As Douthat notes, the entire woke capital phenomenon is a cynical cost-benefit calculation by big business to concede on all cultural issues to the left in return for immunity on all economic issues. If the right wants to change that dynamic then it has to be prepared to inflict economic costs on big business, including antitrust action, regulation, support for big labor, ending tax breaks, and a whole host of issues. This is a complete anathema to the fusionist, business, and donor class of the party but if implemented it would be highly effective. If conservatives are actually concerned about wokeness in the military and its detrimental impact then the solution is not to wring hands over it but to identify the general officers and senior civilians who are pushing it and to stop confirming them through Congress to send a clear message that general officers are not owed a promotion.

Again, these solutions are not difficult or even impossible, but so far as I can determine they have never been attempted because the leadership class of the GOP is so captive to the donor, think tank, and activist classes on these issues.

One of the main problems that now exists is not that you don’t have a lot of people who are concerned and looking to take action — you do — but that their only conception of how to do so basically amounts to “voting Republican,” which serves to either empower the existing leadership class that holds them in contempt as rubes or Trump-style grifters who see them as suckers. Hawley, who was a big hope in intellectual circles as a thinking man’s populist has likely been discredited in the near-term by the events of 6 January and his Pyrrhic quest to gain access to Trump’s fanbase, leaving Tucker Carlson as one of the few voices who is willing to challenge the status quo.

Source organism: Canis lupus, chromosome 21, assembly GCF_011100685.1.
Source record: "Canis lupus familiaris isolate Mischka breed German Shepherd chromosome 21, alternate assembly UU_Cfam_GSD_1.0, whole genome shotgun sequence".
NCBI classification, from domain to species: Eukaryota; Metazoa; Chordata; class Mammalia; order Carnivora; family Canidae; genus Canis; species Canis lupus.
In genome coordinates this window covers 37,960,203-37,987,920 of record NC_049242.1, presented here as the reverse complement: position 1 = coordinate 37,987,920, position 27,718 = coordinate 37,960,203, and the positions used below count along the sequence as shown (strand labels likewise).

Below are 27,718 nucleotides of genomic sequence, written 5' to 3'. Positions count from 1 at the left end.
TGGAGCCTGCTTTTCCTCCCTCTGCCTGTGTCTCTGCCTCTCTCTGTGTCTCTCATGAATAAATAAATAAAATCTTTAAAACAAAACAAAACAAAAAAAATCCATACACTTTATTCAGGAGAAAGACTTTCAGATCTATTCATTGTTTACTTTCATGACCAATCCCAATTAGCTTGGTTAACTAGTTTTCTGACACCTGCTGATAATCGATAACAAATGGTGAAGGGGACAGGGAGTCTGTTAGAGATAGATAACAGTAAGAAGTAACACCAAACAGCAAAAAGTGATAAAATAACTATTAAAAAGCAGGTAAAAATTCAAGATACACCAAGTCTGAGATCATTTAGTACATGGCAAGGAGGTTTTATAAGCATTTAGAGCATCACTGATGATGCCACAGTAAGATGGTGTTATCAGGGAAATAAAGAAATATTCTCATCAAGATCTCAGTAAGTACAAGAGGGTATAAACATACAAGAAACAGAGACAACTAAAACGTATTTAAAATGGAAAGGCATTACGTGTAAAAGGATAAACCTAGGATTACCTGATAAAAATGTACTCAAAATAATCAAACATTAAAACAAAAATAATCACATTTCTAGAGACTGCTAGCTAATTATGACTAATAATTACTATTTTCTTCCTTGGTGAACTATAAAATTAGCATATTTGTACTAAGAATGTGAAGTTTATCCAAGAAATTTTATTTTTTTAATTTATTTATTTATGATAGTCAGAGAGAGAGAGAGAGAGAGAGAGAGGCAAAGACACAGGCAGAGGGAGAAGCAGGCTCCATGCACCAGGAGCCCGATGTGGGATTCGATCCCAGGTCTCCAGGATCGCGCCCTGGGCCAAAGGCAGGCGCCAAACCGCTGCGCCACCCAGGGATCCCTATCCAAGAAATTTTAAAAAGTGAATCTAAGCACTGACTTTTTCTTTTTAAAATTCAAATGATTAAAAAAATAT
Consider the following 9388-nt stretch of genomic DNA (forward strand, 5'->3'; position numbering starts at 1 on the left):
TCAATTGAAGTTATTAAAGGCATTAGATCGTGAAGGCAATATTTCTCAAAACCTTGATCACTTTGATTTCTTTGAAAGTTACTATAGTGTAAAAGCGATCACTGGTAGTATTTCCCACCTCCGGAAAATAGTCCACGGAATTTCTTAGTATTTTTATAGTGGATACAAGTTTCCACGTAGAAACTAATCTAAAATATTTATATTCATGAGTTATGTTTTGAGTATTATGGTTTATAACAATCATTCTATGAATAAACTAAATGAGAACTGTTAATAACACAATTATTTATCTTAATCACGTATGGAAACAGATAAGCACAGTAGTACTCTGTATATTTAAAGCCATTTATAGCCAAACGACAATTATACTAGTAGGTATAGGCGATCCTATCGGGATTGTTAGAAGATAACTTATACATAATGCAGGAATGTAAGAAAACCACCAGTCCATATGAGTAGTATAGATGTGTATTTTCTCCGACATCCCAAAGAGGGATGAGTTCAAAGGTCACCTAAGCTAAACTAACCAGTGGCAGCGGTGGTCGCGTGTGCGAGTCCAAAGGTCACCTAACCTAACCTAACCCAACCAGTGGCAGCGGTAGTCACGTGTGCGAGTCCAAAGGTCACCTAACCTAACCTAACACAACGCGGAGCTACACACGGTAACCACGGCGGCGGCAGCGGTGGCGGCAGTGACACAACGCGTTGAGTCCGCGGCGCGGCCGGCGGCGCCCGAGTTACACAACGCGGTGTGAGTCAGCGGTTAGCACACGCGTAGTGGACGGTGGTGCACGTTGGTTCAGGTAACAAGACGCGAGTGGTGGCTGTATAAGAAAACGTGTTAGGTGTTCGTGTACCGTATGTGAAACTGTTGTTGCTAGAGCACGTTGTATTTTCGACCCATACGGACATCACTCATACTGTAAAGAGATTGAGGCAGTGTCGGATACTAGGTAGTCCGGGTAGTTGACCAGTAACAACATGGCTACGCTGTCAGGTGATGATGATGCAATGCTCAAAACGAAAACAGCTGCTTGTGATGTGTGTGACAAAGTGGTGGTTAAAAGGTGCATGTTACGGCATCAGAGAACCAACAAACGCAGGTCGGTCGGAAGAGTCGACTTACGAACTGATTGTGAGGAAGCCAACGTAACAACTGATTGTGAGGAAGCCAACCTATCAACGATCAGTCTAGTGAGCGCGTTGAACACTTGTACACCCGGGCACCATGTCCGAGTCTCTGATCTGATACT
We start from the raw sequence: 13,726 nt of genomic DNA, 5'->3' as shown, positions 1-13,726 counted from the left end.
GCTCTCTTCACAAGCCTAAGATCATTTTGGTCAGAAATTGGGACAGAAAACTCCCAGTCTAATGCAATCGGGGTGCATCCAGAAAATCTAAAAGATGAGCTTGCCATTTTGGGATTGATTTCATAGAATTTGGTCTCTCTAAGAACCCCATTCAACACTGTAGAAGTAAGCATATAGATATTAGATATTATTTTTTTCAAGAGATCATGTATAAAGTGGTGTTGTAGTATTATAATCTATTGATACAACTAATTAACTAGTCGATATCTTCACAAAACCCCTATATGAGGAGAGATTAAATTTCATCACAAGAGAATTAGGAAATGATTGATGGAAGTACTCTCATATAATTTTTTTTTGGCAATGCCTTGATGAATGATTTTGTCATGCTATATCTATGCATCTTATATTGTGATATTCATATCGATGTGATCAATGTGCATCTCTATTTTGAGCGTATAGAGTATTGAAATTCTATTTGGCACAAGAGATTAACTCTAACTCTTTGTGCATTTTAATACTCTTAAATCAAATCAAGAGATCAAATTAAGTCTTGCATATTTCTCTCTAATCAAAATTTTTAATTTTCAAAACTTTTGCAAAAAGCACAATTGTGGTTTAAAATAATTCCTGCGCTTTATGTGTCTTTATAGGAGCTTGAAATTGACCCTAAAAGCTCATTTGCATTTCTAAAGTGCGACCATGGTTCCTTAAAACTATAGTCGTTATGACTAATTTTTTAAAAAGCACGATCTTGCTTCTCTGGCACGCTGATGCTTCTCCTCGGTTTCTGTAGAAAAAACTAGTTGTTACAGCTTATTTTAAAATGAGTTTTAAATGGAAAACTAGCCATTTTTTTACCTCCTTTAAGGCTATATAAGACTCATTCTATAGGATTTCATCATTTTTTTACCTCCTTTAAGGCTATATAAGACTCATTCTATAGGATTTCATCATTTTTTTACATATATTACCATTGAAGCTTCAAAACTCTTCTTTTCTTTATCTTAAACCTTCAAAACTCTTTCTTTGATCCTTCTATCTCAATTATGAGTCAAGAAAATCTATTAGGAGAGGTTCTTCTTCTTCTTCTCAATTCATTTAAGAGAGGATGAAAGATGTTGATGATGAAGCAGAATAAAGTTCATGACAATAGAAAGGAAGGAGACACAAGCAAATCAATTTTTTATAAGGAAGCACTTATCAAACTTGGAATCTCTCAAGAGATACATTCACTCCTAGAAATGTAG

I actually think that Trump shattering the existing GOP power structures and showing the leadership and donor class for the ineffectual empty suits who were happy to grovel at his feet was a good thing. He just decided to throw it all away by embracing first COVID denialism and then election conspiracy theories. My assumption for a long time has been that the decaying state of the right was a vacuum that is going to be filled sooner or later, it is just a matter of what ends up emerging, just as the far-right has emerged in Europe due to the decline of the “respectable” conservative parties.

Interesting observations. I share this reader’s deep doubts about the Right, given the inability of either the leadership class or the vast followership class to get beyond obsession with Trump, whose resistance was entirely performative — meaning that he made a big show of fighting, but didn’t actually accomplish a lot, because he was so undisciplined. The MyPillow dude is now claiming that Trump will be re-installed in the White House in August. These are ridiculous people, and the longer conservatives listen to them, the harder it is going to be to build effective resistance to the Left.